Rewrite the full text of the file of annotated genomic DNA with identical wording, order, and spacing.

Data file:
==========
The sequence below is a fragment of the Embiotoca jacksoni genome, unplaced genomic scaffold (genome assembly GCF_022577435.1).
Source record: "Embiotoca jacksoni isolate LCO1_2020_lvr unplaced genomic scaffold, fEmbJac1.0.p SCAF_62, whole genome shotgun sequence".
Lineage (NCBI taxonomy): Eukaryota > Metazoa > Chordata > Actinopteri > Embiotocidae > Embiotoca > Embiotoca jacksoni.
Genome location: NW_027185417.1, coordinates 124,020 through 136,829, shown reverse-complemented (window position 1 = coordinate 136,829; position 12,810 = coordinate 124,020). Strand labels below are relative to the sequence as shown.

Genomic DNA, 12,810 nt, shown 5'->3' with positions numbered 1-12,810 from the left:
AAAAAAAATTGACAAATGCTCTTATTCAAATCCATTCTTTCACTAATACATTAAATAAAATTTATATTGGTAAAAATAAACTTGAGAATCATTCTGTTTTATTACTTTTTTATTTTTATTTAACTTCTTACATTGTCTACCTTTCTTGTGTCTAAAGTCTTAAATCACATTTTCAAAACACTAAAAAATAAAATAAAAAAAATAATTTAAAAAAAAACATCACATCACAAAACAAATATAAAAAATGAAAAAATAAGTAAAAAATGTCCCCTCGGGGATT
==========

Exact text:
The sequence below is a fragment of the Embiotoca jacksoni genome, unplaced genomic scaffold (genome assembly GCF_022577435.1).
Source record: "Embiotoca jacksoni isolate LCO1_2020_lvr unplaced genomic scaffold, fEmbJac1.0.p SCAF_62, whole genome shotgun sequence".
Lineage (NCBI taxonomy): Eukaryota > Metazoa > Chordata > Actinopteri > Embiotocidae > Embiotoca > Embiotoca jacksoni.
Genome location: NW_027185417.1, coordinates 124,020 through 136,829, shown reverse-complemented (window position 1 = coordinate 136,829; position 12,810 = coordinate 124,020). Strand labels below are relative to the sequence as shown.

Genomic DNA, 12,810 nt, shown 5'->3' with positions numbered 1-12,810 from the left:
AAAAAAAATTGACAAATGCTCTTATTCAAATCCATTCTTTCACTAATACATTAAATAAAATTTATATTGGTAAAAATAAACTTGAGAATCATTCTGTTTTATTACTTTTTTATTTTTATTTAACTTCTTACATTGTCTACCTTTCTTGTGTCTAAAGTCTTAAATCACATTTTCAAAACACTAAAAAATAAAATAAAAAAAATAATTTAAAAAAAAACATCACATCACAAAACAAATATAAAAAATGAAAAAATAAGTAAAAAATGTCCCCTCGGGGATT